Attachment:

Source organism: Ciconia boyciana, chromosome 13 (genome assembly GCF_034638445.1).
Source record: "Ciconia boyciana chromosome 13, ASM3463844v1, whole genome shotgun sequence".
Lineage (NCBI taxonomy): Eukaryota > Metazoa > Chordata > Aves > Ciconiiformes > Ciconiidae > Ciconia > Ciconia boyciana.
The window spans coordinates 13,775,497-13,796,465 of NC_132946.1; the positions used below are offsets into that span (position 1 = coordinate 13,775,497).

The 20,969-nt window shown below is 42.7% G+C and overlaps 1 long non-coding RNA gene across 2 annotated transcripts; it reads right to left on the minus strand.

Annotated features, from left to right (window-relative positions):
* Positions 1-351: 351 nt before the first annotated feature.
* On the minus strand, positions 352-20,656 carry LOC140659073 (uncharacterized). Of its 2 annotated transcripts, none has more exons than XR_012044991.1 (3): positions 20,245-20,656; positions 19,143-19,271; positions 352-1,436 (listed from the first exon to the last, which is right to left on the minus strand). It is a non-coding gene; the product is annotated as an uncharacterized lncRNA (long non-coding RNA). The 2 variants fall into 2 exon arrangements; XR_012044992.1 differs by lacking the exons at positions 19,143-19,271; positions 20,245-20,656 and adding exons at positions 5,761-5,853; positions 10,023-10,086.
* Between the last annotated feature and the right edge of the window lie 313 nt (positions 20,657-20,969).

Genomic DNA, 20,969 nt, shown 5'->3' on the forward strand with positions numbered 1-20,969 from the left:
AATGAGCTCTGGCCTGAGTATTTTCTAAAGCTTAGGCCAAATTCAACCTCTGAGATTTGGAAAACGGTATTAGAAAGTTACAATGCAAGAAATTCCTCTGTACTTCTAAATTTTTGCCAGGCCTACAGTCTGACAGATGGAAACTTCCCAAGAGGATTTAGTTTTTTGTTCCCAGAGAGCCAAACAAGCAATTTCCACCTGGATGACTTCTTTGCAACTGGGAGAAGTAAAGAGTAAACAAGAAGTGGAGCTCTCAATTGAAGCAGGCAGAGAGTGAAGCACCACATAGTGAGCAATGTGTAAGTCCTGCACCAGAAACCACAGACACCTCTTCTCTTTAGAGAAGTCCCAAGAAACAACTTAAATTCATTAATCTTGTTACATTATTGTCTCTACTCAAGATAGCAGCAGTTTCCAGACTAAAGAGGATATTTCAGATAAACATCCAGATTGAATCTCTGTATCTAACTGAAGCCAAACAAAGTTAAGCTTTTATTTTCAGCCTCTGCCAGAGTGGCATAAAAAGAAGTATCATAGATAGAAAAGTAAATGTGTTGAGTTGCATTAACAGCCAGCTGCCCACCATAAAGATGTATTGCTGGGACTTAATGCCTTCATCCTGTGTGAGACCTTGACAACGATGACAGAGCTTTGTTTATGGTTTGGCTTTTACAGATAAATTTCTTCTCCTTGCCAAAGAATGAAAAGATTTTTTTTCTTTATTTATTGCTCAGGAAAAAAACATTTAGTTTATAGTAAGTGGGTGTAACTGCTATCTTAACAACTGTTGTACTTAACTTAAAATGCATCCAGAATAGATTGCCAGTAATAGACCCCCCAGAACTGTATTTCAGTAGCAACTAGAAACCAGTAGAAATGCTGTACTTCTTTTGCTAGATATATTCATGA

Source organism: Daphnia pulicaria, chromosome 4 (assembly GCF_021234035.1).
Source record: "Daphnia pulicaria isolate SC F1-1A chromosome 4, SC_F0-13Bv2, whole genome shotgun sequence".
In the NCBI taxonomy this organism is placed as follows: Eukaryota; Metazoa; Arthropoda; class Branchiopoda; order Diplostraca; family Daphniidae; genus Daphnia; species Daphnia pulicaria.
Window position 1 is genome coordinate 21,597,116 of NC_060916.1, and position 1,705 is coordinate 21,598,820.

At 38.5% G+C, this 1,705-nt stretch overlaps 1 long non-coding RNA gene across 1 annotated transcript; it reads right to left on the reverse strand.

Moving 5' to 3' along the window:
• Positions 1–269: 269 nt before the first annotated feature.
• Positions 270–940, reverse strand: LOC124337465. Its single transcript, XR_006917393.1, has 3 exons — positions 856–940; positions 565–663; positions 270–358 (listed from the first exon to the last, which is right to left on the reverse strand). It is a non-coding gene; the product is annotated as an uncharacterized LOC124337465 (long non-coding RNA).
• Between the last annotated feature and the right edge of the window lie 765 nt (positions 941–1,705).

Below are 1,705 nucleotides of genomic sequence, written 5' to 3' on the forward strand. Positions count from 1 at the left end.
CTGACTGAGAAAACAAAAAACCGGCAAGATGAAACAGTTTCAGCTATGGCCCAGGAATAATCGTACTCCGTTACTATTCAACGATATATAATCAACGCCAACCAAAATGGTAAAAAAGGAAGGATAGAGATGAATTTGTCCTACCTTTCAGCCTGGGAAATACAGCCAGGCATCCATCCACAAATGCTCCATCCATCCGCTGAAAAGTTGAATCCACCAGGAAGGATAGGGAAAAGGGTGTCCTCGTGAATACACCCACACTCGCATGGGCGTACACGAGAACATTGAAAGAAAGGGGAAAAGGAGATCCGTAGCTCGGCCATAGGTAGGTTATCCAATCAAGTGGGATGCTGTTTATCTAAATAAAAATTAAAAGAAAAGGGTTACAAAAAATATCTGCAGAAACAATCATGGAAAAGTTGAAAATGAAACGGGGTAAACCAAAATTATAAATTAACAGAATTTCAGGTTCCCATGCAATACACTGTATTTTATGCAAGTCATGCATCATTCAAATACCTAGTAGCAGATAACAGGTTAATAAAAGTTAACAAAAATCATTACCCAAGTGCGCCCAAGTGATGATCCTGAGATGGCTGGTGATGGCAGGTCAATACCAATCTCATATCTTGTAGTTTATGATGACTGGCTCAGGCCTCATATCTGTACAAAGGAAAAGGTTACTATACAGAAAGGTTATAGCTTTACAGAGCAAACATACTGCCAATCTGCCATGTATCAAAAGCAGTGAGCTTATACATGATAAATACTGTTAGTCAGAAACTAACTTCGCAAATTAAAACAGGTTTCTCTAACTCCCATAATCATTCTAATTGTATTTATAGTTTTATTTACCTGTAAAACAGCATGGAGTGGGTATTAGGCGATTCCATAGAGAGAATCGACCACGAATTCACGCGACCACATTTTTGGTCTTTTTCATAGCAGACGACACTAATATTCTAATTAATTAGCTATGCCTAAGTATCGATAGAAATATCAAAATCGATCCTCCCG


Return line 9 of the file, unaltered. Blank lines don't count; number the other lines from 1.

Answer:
* Between the last annotated feature and the right edge of the window lie 313 nt (positions 20,657-20,969).